Do Brazilian summers predict Atlantic hurricane season?

It’s too early to tell whether predictions for an active 2007 Atlantic hurricane season will come to pass, but if the summer in Brazil is any indication, things may be quieter than expected.

What does the summer in Brazil – more specifically, the Brazilian state of Amazonas – have to do with the Atlantic hurricane season? Probably not much. But on the other hand, a friend in the Florida Keys and his friend in Brazil are making some interesting comparisons.

Amazonas is Brazil’s largest state and home to a huge rain forest. Amazonas also gets about 20 percent of the earth’s rainfall, says Jeff Pinkus, a friend of mine in Marathon, Florida.

Since Brazil is in the southern hemisphere, its summers are from late December to late March.

Pinkus, who has visited Brazil a few times, says he and his friend in the town of Novo Airao compared recent summer thunderstorms in Amazonas to the Atlantic hurricane seasons that followed.

The Brazilian summers of 2004 and 2005 were very stormy, and “the ferocity of the summer season in Amazonas was as intense as could be recalled,” Pinkus said in a recent e-mail.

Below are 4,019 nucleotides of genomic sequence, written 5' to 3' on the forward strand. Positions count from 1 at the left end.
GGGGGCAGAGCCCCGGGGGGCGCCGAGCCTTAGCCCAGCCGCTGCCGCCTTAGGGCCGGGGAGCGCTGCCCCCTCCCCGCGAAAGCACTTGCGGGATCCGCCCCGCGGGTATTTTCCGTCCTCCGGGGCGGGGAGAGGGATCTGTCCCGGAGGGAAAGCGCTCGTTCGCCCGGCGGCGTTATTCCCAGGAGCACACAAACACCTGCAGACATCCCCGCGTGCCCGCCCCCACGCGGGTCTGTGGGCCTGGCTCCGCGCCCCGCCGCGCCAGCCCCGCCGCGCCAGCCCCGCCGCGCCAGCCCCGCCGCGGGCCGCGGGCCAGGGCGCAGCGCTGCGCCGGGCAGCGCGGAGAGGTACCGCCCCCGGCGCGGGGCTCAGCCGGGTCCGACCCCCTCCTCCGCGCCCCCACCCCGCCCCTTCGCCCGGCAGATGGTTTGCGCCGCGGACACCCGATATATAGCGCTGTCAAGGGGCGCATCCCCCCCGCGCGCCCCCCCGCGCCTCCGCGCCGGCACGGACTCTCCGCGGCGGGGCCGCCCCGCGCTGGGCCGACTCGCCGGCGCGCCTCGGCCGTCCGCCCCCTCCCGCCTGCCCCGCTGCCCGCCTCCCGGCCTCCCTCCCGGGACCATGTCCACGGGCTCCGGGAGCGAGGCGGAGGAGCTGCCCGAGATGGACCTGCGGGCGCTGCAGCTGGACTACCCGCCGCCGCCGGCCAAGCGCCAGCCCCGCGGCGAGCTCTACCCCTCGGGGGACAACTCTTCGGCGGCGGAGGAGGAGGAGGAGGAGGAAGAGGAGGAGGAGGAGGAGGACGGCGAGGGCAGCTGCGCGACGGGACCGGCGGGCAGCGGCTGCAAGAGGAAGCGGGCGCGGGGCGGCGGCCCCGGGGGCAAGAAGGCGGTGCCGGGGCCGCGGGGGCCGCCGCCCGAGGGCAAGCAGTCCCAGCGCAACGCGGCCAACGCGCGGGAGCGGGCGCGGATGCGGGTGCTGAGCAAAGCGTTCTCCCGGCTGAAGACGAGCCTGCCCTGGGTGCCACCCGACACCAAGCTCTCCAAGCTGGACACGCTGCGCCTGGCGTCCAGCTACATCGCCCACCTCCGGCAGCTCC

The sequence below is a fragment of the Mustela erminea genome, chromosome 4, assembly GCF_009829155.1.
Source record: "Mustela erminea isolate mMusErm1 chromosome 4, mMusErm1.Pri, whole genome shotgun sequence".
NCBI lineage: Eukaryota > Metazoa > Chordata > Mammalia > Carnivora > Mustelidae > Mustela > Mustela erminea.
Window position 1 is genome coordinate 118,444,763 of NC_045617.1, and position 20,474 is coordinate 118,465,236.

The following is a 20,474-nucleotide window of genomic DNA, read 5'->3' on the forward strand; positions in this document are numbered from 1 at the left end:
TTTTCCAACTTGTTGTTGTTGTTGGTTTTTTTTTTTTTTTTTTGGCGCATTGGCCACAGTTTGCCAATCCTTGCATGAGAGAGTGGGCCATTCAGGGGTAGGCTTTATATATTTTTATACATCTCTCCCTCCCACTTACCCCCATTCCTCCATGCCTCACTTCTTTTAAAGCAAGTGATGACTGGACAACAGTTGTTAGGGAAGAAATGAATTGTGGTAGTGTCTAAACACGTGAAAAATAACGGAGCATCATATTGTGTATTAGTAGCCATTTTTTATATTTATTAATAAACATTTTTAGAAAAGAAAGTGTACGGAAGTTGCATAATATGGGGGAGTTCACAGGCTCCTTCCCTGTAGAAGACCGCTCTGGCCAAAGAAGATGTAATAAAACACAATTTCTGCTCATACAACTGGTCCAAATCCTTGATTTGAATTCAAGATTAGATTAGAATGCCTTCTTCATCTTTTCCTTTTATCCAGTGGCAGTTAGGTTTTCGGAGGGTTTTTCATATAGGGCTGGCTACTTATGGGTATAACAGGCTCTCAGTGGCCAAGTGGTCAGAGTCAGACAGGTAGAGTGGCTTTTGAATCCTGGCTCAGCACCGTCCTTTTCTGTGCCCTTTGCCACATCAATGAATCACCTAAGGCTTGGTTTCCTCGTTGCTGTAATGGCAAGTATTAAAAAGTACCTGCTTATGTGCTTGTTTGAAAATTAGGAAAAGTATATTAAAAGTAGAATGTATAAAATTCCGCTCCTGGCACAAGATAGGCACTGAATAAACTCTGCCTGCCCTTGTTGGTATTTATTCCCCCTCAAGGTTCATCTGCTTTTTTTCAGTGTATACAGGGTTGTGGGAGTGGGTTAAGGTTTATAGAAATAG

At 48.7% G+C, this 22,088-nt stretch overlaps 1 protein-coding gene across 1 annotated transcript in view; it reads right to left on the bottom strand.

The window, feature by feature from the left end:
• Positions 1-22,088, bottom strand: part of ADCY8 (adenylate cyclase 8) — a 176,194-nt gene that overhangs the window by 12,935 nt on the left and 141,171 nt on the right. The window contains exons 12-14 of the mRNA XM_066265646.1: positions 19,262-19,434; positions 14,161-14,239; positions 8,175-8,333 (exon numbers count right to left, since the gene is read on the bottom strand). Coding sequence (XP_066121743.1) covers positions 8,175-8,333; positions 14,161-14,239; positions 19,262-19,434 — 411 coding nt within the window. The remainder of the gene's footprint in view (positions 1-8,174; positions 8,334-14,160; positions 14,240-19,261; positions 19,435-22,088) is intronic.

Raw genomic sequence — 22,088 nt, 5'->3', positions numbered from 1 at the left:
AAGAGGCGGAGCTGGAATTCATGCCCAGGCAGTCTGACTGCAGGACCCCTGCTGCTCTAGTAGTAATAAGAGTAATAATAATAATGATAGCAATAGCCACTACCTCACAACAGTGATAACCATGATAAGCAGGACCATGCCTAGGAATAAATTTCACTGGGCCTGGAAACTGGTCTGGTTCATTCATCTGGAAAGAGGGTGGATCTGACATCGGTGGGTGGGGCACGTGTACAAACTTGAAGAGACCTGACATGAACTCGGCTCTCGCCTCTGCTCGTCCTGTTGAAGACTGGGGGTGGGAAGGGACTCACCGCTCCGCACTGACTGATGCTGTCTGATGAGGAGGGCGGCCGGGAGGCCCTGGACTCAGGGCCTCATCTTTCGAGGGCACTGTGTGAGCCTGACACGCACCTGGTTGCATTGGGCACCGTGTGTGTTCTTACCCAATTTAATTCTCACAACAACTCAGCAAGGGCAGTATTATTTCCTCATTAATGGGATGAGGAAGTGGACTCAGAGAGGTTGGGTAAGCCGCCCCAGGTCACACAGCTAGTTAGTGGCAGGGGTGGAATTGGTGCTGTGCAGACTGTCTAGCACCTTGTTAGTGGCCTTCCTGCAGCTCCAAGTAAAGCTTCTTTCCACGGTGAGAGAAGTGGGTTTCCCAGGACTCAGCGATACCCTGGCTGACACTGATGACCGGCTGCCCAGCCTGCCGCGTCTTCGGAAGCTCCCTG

And the hurricane seasons that followed those summers of frequent violent thunderstorms in Amazonas were astonishing. In 2004, 15 named storms formed in the Atlantic Basin. Those storms included Hurricane Charley, a Category 4 storm that struck Florida’s west coast; Hurricane Ivan, a true monster storm that shredded Grand Cayman as a Category 5, lost some strength crossing the Gulf of Mexico, but still pounded Pensacola; and hurricanes Frances and Jeanne, two powerful storms that also struck Florida.

The summer of 2005 was one for the ages, producing a record 27 named storms that included four storms that reached Category 5 status. Luckily, all of these killers lost some strength before making landfall, but one of them was the infamous Hurricane Katrina, which nearly destroyed New Orleans.

In 2006, the summer in Amazonas “was as mild as could be remembered in recent history,” Pinkus says. “Nobody remembers the notable storms of 2006 here in Florida because there were none.”

Forecasters had predicted that as many as 17 named storms and five major hurricanes would form in 2006. But only nine named storms formed, and those storms spawned only two major hurricanes with winds exceeding 111 mph.

Meteorologists said the unexpected formation of a Pacific weather phenomenon known as El Niño kept the lid on the 2006 season. The El Niño has dissipated, however, and the 2007 prediction is for 17 named storms and five major hurricanes.

But the summer that ended a few months ago in Amazonas was another mild one. Does that mean we’ll have a corresponding quiet summer on the Atlantic?

“I do not think that 3 years of comparing summer weather patterns from the Southern to Northern Hemispheres is enough to draw a direct correlation,” Pinkus says, “but it certainly deserves more research.”

Stay tuned.

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